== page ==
“This is still the Old West,” says owner and founder’s son, Robert “Robbie” Richardson. “This is one of the last little places in Scottsdale to a get Western experience.”

Originating as Old MacDonald Farm in the 1950s, the ranch, located 26540 North Scottsdale Road, offers horseback rides, cookouts, and a frontier town. The ranch only charges admission in October for its annual pumpkin patch (horses and wagons are still used to serve about 30,000 attendees).

MacDonald’s Ranch has close to 100 homegrown horses. “I can tell you all their names, but I can’t give you a number,” says Richardson. But, “I know when one’s missing.” Call 480-585-0239 or see

Pioneer Living History Museum
Found up Interstate 17 at the appropriate Pioneer Road exit, the Pioneer Living History Museum showcases the spirit of a late 1800s pioneer village in just 90 acres at 3901 West Pioneer Road.

Here you’ll find authentic to historically accurate structures like a stone corral, sheriff’s office, church, bank, blacksmith, carpenter, and the opera house. You also can’t miss the helpful interpreters dressed as “cowboys, lawmen, and lovely Victorian ladies.”

The neighboring Ben Avery Shooting Facility adds a little bit of authenticity, as shots can be heard in the distance – just like the Wild West. Call 623-465-1052 or see

Rawhide Western Town & Steakhouse
This one may be obvious, but it's still relevant. Chandler's Rawhide Western Town & Steakhouse – locally referred to as just “Rawhide” – evokes thoughts of Michael Crichton’s 1973 film Westworld.

Open to the public Friday through Sunday, Rawhide does a lot as a Western-themed destination at 5700 West North Loop Road. See live-action stunt shows at Six Gun Theater, paw through 1880s souvenirs at the General Store, dress up in old-timey costumes at Photo Emporium, and hit the popular Rawhide Steakhouse.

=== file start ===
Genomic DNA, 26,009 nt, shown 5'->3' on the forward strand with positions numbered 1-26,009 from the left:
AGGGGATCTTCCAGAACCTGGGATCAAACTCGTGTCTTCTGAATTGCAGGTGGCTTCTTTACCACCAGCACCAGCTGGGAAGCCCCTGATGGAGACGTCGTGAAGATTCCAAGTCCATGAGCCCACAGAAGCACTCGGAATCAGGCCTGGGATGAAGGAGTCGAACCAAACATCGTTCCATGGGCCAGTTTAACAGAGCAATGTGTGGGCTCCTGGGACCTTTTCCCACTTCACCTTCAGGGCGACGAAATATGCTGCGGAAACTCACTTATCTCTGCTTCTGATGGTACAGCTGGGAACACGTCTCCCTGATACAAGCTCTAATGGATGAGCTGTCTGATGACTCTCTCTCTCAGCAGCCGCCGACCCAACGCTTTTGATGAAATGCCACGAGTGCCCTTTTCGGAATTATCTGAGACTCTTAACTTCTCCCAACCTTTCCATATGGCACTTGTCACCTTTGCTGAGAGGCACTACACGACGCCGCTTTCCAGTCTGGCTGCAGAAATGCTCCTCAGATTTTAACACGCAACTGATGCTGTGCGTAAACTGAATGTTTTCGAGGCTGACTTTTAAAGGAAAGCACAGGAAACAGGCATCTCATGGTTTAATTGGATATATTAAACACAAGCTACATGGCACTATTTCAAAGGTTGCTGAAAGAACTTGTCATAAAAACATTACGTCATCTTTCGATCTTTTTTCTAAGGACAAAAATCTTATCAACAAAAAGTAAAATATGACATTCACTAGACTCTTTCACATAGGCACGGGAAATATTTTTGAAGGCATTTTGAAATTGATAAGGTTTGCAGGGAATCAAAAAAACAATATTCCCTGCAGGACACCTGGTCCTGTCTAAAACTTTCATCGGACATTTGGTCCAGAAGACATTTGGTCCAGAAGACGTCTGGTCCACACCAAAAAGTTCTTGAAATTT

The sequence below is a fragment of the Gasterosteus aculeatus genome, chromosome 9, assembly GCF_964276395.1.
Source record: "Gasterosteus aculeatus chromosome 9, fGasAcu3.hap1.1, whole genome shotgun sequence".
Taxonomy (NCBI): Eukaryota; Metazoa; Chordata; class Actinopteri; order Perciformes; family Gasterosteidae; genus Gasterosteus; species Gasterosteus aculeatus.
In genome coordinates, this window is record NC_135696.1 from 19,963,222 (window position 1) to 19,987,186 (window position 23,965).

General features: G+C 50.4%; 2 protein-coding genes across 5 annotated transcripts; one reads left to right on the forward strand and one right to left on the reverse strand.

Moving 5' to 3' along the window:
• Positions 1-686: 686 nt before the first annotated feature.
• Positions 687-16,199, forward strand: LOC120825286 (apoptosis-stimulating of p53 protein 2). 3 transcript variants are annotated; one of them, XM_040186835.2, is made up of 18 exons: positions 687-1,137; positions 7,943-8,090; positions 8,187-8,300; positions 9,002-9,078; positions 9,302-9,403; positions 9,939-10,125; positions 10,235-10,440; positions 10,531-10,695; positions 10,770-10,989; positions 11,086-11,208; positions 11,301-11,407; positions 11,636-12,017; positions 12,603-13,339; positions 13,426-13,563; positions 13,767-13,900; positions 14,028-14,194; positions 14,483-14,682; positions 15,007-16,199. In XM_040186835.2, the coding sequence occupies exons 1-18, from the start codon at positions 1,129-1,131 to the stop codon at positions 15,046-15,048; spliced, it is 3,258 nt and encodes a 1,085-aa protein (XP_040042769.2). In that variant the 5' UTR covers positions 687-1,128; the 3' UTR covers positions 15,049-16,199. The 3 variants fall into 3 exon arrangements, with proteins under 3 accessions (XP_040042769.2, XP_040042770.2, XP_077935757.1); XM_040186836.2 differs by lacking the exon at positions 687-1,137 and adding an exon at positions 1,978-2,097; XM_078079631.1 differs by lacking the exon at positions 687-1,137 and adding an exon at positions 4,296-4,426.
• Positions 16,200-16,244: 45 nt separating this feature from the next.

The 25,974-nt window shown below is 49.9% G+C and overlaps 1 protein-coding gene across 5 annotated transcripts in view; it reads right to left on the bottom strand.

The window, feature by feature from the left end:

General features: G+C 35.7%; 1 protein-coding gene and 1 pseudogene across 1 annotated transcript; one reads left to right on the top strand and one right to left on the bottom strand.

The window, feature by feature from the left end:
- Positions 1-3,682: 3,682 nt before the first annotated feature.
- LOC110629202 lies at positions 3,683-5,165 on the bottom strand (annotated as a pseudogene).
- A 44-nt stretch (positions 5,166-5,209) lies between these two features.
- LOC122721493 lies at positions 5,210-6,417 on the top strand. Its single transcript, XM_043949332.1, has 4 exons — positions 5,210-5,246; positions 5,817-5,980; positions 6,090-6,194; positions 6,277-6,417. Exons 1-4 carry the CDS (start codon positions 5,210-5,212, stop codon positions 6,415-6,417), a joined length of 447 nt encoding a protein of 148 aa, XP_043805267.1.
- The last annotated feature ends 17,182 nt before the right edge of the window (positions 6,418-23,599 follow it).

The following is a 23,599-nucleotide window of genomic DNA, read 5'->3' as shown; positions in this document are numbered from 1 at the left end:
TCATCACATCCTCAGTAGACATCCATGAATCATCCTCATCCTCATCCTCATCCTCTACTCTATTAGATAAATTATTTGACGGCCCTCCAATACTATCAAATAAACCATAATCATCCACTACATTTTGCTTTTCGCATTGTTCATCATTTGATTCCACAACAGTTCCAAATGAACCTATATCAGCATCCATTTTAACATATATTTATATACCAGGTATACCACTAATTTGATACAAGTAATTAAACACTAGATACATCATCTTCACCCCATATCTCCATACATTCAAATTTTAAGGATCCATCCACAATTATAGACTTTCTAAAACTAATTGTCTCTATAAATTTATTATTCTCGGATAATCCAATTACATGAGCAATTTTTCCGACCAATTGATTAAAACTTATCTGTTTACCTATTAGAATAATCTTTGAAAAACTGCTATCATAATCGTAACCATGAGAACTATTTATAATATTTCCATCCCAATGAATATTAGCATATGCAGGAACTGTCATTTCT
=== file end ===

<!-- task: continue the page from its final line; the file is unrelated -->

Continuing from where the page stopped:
Other attractions in this here town range from the Barnyard Express Kiddie Train to a mechanical bull simply called “The Widowmaker.” For more information, call 480-502-5600 or see

Vulture Mine

Out in Wickenburg, the Vulture Mine was “to date, the largest gold-producing mine in Arizona,” according to tour assistant Carrie Smith. Henry Wickenburg discovered the mine around 1863, and by 1866, a settlement formed.

“At one time 5,000 people were living in what was called Vulture City,” Smith says. The mining camp had it all: a schoolhouse, saloon, brothel, and “they even had a tennis court.” The mine operated until 1942, and Vulture City was eventually abandoned. It is now known as Vulture City Ghost Town, 36610 North 355th Avenue, and it is said to be haunted.

Today, two-hour guided tours are offered Saturdays from 10 a.m. to noon. Along a half-mile dirt path you’ll see Henry Wickenburg’s cabin and the iconic Hanging Tree. Smith describes this excursion as a “very rustic experience” and “an off-the-grid, raw tour” – so, truly Old West. For more info, call the Wickenburg Chamber of Commerce at 928-684-5479 or visit

Western Spirit: Scottsdale's Museum of the West
A recent addition to the Valley’s many Western spots also holds some of the most iconic and influential Western artifacts and artwork in ... we want to say, the world.

Western Spirit – otherwise known as the Scottsdale Museum of the West – opened in January 2015 at 3830 North Marshall Way, and has since been certified as a Smithsonian Affiliate museum, and awarded the 2016 “Best Western Museum” by True West Magazine (headquartered in Cave Creek).

The museum currently houses the Abe Hays Family Spirit of the West Collection and "Courage and Crossroads: A Visual Journey through the Early American West." The latter features Kit Carson’s actual pistol. The museum also offers works by all 77 Cowboy Artists of America and an interactive Lewis and Clark exhibition. For more information, call 480-686-9539 or see

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Lauren Cusimano is Phoenix New Times' food and drink editor. She is a journalist and food waste writer based in Tempe. Joys include eating wings, riding bikes, knowing everyone at the bar, talking too much about The Simpsons, and falling asleep while reading.
Contact: Lauren Cusimano